The rationale behind these goals is that people have different opinions about what OpenTTD is, and what it should be. When it comes to gameplay there are at least these groups of people:

  • Model railway (mostly singleplayer): Build "realistic" landscapes, rollplay a world, or even replicate historical scenarios.
  • Economical challenge (mostly singleplayer): Run a business with economical challenges.
  • Transport challenge (singleplayer or cooperative multiplayer): Build efficient track layouts with high cargo throughput and tons of vehicles.
  • Competitive speed run (competitive multiplayer): Maximize some goal in some limited amount of time.

When it comes to gameplay features there are at least these groups of interests:

  • Control freak: Micromanagement like conditional orders, refitting and loading, ...
  • Casual: Automatisation like cargodist, path based signalling, ...

To please everyone, the offical branch tries to stay close to the original gameplay; after all that is what everyone brought here. The preferred method to alter and extent the gameplay is via add-ons like NewGRF and GameScripts.

For the longest time, the official branch was also open to features which can be enabled/disabled, but the corner-cases that came with some configurations have rendered some parts of the code very complicated. Today new features have to work with all the already existing features, which is not only challenging in corner cases, but also requires spending considerable more work than just "making it work in the game mode, that I play".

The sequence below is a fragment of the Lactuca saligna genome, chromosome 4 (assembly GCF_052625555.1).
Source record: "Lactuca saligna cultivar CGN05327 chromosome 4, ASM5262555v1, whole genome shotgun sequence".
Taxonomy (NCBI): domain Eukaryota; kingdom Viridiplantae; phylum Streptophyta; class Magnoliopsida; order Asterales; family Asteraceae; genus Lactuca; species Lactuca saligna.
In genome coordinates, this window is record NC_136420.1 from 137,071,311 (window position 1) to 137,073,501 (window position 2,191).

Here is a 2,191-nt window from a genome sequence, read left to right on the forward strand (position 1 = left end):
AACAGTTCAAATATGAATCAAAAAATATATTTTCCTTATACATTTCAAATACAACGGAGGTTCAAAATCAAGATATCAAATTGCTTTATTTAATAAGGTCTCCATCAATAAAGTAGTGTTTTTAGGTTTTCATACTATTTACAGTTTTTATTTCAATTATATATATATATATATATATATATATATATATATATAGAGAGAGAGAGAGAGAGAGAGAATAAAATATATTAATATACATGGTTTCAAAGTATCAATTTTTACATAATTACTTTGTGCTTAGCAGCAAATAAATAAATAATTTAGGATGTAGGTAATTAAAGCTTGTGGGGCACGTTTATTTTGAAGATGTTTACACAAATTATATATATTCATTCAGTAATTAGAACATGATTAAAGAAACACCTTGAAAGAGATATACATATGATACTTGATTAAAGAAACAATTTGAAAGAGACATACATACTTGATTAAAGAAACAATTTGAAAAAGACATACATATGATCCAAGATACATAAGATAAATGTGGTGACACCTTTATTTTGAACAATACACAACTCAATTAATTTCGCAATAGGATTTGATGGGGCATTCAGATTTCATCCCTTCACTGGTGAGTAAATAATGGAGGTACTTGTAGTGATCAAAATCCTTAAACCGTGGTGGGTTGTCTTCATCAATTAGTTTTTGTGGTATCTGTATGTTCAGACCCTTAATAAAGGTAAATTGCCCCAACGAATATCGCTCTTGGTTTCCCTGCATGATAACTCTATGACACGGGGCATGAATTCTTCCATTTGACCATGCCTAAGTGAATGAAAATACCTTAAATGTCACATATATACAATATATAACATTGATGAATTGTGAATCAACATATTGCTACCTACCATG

The preferred method to allow gameplay extensions is to extent the add-on interface. This moves conflict solving away from the codebase to the player picking from the add-on options. It is more accepted for add-ons not working together, than the base game not working with certain setting combinations.

I do not agree with the goals of the offical branch, what can I do instead?

There exist many "patches" for the main game which add "gameplay features", which are often combined into patch packs. If your interest is in altering the main game in C/C++, you will likely find your home here.

The predominant version control system in this area is git. You may want to check out the forums for other people in this area. At the time of writing, "JGR's patch pack" is a good source for finding maintained patches to orientate at.